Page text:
Exploring Punjab: The Land of Five Rivers
Punjab is a name derived from the Persian words Punj (meaning five) and Ab (meaning water). It quite literally translates to “(The land of) Five Rivers.” These five rivers are the Jhelum, Chenab, Ravi, Sutlej, and Beas. It’s important to note that the Beas River is now situated in Indian Punjab, while the Indus River is considered the fifth river of Punjab in Pakistan. The Punjab Province stands as the most fertile, populous, and prosperous province, housing approximately 56% of the nation’s population.
Geographically, the Punjab province is a land of striking contrasts. It primarily consists of the alluvial plains of the Indus River and its four major tributaries: the Jhelum, Chenab, Ravi, and Sutlej rivers. Moreover, this diverse province spans an area of 205,344 square kilometers, ranging from the lush plains of the Indus River to the arid deserts of Cholistan, from the foothills of the Himalayas to the Potwar plateau and the Salt Range. Punjab is bordered by Kashmir to the northeast, the Indian state of Punjab and Rajasthan to the east, Sindh to the south, Baluchistan to the southwest, Khyber Pakhtunkhwa to the west, and Islamabad (the capital) to the north.
With 36 districts in the province, Lahore takes the crown as the provincial capital and the largest city. Lahore undoubtedly has a rich historical significance and was the capital of the broader Punjab region before the creation of Pakistan. Other significant cities in Punjab province include Bahawalpur, Multan, Gujranwala, Sargodha, Sialkot, Gujrat, Sheikhupura, Sahiwal, Faisalabad, Lahore, Jhelum, Attock, and Rawalpindi.
A Journey Through History
The history of Punjab is a tapestry woven with threads of diverse cultures and civilizations. Evidence suggests that humans settled along the banks of the Soan River more than 100,000 years ago. However, it was the ancient Harappan civilization, dating back 5,000 years, that laid the foundation for subsequent cultures in South Asia and Afghanistan. Over the centuries, Punjab saw waves of invaders from Greece, Central Asia, Iran, and Afghanistan, drawn to its strategic location.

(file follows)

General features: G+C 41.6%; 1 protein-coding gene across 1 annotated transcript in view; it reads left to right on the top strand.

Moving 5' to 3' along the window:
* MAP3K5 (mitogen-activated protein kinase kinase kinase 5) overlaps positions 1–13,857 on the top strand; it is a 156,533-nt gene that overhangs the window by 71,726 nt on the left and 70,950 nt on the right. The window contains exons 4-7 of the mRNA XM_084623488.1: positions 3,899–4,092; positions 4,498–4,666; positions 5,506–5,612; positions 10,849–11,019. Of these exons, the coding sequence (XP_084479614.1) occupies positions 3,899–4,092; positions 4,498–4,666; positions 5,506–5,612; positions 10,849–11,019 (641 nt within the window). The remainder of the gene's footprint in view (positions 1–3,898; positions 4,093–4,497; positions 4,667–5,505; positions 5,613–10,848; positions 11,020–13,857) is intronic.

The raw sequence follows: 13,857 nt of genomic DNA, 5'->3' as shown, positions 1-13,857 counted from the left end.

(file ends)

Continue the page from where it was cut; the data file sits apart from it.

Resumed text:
Throughout its storied past, Punjab has been a part of various empires and dynasties, including the Indus Valley Civilization, Aryans, Kushans, Scythians, Greeks, Persians, Arabs, Turks, Ghaznavids, Timurids, Afghans, Mughals, Sikhs, and the British, just before the formation of Pakistan.
Traditionally, Punjab served as a focal point on the old Mughal Highway – the Grand Trunk Road (GT Rd) – connecting Central Asia to the Indian subcontinent. Lahore, long before partition, reigned as the capital for nearly a millennium, remaining a significant cultural, historical, and intellectual hub in the region.
The partition of the subcontinent in 1947 marked a pivotal moment in Punjab’s history. The Muslim-dominated areas became the present-day province of Punjab, while the Sikh and Hindu-controlled regions formed the Indian states of Punjab. Today, Punjab stands as the heart of the nation, driving political and economic progress.